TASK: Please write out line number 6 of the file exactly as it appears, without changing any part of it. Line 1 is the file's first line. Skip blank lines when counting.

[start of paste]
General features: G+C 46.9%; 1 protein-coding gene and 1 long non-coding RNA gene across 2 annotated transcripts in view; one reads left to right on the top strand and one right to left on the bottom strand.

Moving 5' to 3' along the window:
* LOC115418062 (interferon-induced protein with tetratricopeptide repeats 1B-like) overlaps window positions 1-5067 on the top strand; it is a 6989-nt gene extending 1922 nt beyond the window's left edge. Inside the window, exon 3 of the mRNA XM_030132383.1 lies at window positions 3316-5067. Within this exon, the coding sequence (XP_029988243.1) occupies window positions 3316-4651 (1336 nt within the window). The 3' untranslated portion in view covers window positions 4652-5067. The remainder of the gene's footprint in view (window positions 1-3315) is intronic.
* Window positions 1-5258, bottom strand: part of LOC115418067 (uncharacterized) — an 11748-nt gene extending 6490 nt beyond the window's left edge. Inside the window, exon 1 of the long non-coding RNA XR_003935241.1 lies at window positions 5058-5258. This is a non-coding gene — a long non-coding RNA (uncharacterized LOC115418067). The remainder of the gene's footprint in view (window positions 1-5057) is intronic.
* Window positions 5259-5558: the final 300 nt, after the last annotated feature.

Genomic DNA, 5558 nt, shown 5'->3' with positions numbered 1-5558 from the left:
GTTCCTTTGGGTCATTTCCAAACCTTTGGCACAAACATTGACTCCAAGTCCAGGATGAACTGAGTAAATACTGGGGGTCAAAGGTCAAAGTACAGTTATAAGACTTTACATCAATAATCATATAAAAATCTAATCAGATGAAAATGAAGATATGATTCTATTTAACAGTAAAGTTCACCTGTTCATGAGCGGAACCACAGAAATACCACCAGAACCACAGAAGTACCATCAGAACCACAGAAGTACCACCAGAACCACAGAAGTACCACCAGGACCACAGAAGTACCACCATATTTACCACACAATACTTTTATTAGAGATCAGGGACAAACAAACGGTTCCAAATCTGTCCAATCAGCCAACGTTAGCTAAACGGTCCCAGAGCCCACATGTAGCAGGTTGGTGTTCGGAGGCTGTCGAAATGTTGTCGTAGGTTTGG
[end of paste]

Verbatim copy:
Genomic DNA, 5558 nt, shown 5'->3' with positions numbered 1-5558 from the left: